World War 2 Memories of Elaine Greensmith

September 3rd 1939 found me, aged 6, with my family on the beach at St.Annes-on-Sea, Lancashire, a popular holiday resort near Blackpool. My brothers and father had been playing cricket on the beach with a several other boys who had joined in the game.  Suddenly I was told that they were going to the Town Hall to hear the broadcast by Prime Minister, Neville Chamberlain, that would tell us whether or not we would go to war with Germany.  The news, when they returned, was Yes, we were at war with Germany.

The Manchester Blitz began on the 22nd December. Our house in the suburbs of Salford had already been hit by an incendiary bomb in October of that year. When it happened I was in the air raid shelter at the back of the house and went out to see flames coming from the window of the room where I had been sleeping. My father, an ARP warden, was at a neighbouring house helping to extinguish a fire there when he was called to get back to his own house. Heroically, he rescued my teddy bear from the burning room in answer to my pleas.  I was quickly removed to a neighbour’s house where I stayed for two or three days while my mother organised the clearing-up operation.

As the autumn went on, so the air raids intensified. On the evening of Sunday, December 22, the Manchester Blitz began.  My brother, David, was at Church when it started and the service was brought to a sudden close.  He stood for a moment at the top of the church steps to try to take in the enormity of what was happening and then hurried home to join us in the shelter where we stayed for most of the night. It was many years before he could bring himself to sample a Church service again.   The sound of the exploding bombs was bad but the blasts from the anti-aircraft gun nearby were worse.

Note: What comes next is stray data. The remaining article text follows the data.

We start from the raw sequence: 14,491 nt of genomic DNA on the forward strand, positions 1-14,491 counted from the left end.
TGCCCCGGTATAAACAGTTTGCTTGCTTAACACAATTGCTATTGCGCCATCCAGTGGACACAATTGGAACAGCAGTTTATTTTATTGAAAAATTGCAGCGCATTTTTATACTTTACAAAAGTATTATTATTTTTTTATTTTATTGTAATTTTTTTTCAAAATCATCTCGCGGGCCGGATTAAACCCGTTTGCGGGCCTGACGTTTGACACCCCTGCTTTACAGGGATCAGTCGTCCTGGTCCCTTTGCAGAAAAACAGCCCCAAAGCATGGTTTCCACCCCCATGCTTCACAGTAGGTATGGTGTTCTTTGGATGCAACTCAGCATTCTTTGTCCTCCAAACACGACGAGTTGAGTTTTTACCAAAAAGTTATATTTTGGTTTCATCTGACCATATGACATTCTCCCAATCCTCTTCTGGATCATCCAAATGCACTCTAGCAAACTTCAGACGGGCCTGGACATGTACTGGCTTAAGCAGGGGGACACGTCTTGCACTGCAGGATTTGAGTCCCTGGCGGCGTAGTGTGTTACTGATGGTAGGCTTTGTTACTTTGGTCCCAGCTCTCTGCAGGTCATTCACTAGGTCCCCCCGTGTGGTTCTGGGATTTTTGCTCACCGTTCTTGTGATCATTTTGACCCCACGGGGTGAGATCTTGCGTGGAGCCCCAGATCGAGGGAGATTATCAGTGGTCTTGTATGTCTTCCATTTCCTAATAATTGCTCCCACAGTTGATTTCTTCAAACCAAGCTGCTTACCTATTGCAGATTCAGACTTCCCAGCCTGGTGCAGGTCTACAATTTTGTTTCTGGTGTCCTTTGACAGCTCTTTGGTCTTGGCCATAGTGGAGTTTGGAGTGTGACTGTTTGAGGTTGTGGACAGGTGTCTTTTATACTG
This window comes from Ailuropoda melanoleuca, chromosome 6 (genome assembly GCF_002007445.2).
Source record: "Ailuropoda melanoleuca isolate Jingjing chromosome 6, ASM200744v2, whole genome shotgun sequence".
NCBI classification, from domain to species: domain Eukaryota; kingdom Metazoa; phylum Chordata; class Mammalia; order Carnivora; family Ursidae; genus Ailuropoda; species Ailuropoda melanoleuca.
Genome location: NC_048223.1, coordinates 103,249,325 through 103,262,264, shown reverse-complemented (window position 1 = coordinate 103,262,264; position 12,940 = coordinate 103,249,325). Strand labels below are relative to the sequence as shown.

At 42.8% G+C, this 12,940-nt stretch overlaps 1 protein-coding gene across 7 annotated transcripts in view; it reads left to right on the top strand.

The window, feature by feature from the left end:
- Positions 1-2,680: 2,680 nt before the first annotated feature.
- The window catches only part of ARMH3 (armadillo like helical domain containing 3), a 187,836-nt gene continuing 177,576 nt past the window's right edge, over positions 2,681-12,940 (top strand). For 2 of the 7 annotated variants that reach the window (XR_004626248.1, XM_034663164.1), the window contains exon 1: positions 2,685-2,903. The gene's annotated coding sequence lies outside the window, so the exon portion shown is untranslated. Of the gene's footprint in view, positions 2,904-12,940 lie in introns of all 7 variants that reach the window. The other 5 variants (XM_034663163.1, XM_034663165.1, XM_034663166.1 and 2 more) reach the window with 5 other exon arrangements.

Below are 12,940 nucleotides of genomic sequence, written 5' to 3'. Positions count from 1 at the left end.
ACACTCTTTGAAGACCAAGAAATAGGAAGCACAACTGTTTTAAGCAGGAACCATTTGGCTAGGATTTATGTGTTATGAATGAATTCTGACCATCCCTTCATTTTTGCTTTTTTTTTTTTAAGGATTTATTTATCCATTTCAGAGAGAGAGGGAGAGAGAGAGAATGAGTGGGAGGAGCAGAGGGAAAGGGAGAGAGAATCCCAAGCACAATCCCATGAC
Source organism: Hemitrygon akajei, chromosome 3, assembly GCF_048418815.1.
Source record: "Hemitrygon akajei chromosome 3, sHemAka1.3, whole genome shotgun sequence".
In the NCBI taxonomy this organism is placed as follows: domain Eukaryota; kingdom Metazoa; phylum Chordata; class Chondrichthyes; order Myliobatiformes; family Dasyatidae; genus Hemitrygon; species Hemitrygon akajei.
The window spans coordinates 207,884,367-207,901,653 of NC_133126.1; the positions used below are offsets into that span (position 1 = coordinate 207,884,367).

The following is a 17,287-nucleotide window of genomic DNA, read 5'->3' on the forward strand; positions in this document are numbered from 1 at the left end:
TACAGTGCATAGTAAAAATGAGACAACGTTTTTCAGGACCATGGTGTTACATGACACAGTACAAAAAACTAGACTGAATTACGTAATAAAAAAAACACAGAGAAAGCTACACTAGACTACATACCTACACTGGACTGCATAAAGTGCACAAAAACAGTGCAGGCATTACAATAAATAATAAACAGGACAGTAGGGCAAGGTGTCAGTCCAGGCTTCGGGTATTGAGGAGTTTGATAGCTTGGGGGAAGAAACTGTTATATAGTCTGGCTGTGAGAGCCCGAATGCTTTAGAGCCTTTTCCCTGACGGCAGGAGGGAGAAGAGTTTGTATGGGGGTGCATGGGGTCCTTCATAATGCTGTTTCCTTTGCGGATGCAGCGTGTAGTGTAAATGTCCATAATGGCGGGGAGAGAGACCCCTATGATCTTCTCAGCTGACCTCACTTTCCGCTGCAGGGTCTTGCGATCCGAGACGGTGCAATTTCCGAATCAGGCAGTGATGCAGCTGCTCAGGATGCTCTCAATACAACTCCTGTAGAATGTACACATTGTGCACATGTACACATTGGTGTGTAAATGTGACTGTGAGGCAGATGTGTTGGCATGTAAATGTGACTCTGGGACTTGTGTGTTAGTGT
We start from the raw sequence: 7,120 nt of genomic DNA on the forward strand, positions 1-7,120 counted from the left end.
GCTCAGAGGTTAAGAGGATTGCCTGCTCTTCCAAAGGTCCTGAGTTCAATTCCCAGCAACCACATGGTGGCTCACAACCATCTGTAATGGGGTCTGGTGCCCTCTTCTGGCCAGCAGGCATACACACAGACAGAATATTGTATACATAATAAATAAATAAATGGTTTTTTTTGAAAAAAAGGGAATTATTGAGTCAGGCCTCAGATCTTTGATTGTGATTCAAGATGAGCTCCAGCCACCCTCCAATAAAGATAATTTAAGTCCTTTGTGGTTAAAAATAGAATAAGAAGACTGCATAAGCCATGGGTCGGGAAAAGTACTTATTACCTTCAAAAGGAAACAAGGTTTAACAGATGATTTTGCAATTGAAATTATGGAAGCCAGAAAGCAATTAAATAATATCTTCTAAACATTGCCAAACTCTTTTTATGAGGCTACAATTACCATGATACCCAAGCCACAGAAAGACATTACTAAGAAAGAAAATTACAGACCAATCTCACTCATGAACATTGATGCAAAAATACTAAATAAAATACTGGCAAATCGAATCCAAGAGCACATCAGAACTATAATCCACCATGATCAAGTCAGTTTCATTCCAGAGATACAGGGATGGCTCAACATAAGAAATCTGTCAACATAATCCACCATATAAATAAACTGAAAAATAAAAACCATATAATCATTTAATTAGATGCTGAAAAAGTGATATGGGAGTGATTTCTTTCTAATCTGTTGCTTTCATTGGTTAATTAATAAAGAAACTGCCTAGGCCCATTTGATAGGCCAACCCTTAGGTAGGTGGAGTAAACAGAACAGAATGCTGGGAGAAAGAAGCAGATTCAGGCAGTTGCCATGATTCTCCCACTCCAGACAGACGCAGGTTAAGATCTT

Dawn broke and we were unscathed. My brothers walked into the centre of Manchester to inspect the devastation.  On their return and with the growing knowledge that these blitzes were taking a set pattern of two or three night’s duration, my father decided that we must leave the Manchester environs for the time being.

Like most people in those days we did not have a car, relying on public transport. We set off just after midday walking for the first mile along with scores of other people as bus after bus passed fully loaded.  Then we were lucky enough to get on a ‘bus which took us a short distance and then another and another until we reached Bolton and eventually arrived at a village called Chapeltown on the edge of Turton Moor – in fact only about 16 miles from home.  My father, a commercial traveller, regularly came here to call on the three mills in the area so knew it could be a good place to find a temporary safe haven. Darkness had fallen by the time that we stopped at a place called Four Lane Ends and I remember feeling completely bewildered.  How was my father going to find his way!  He took us to the village post office which had a bakery and tea shop.